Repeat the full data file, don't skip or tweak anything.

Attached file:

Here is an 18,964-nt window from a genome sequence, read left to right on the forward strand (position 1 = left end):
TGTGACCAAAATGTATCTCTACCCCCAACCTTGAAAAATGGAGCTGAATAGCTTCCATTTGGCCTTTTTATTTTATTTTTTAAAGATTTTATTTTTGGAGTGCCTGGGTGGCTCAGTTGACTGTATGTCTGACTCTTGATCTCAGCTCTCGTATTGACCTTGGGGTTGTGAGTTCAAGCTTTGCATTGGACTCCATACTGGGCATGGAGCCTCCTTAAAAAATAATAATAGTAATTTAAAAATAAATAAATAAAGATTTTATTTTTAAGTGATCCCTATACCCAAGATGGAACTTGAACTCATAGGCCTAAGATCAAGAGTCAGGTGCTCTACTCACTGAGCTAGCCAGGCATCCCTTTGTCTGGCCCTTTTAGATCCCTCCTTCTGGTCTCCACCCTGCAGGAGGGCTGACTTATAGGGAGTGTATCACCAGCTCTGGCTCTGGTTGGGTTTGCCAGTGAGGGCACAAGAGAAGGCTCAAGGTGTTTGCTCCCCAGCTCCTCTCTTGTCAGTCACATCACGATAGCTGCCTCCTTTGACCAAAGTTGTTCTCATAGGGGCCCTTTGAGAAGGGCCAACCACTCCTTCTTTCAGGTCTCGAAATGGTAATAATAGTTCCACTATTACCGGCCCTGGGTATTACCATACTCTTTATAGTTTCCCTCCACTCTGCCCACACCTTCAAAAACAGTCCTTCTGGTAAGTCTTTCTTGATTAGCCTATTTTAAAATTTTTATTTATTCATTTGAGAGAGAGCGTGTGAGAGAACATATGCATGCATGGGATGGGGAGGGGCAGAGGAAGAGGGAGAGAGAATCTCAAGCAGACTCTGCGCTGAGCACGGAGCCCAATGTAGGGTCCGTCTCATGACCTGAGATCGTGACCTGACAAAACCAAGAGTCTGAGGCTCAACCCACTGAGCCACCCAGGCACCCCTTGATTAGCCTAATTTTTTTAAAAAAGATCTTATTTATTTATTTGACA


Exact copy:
Here is an 18,964-nt window from a genome sequence, read left to right on the forward strand (position 1 = left end):
TGTGACCAAAATGTATCTCTACCCCCAACCTTGAAAAATGGAGCTGAATAGCTTCCATTTGGCCTTTTTATTTTATTTTTTAAAGATTTTATTTTTGGAGTGCCTGGGTGGCTCAGTTGACTGTATGTCTGACTCTTGATCTCAGCTCTCGTATTGACCTTGGGGTTGTGAGTTCAAGCTTTGCATTGGACTCCATACTGGGCATGGAGCCTCCTTAAAAAATAATAATAGTAATTTAAAAATAAATAAATAAAGATTTTATTTTTAAGTGATCCCTATACCCAAGATGGAACTTGAACTCATAGGCCTAAGATCAAGAGTCAGGTGCTCTACTCACTGAGCTAGCCAGGCATCCCTTTGTCTGGCCCTTTTAGATCCCTCCTTCTGGTCTCCACCCTGCAGGAGGGCTGACTTATAGGGAGTGTATCACCAGCTCTGGCTCTGGTTGGGTTTGCCAGTGAGGGCACAAGAGAAGGCTCAAGGTGTTTGCTCCCCAGCTCCTCTCTTGTCAGTCACATCACGATAGCTGCCTCCTTTGACCAAAGTTGTTCTCATAGGGGCCCTTTGAGAAGGGCCAACCACTCCTTCTTTCAGGTCTCGAAATGGTAATAATAGTTCCACTATTACCGGCCCTGGGTATTACCATACTCTTTATAGTTTCCCTCCACTCTGCCCACACCTTCAAAAACAGTCCTTCTGGTAAGTCTTTCTTGATTAGCCTATTTTAAAATTTTTATTTATTCATTTGAGAGAGAGCGTGTGAGAGAACATATGCATGCATGGGATGGGGAGGGGCAGAGGAAGAGGGAGAGAGAATCTCAAGCAGACTCTGCGCTGAGCACGGAGCCCAATGTAGGGTCCGTCTCATGACCTGAGATCGTGACCTGACAAAACCAAGAGTCTGAGGCTCAACCCACTGAGCCACCCAGGCACCCCTTGATTAGCCTAATTTTTTTAAAAAAGATCTTATTTATTTATTTGACA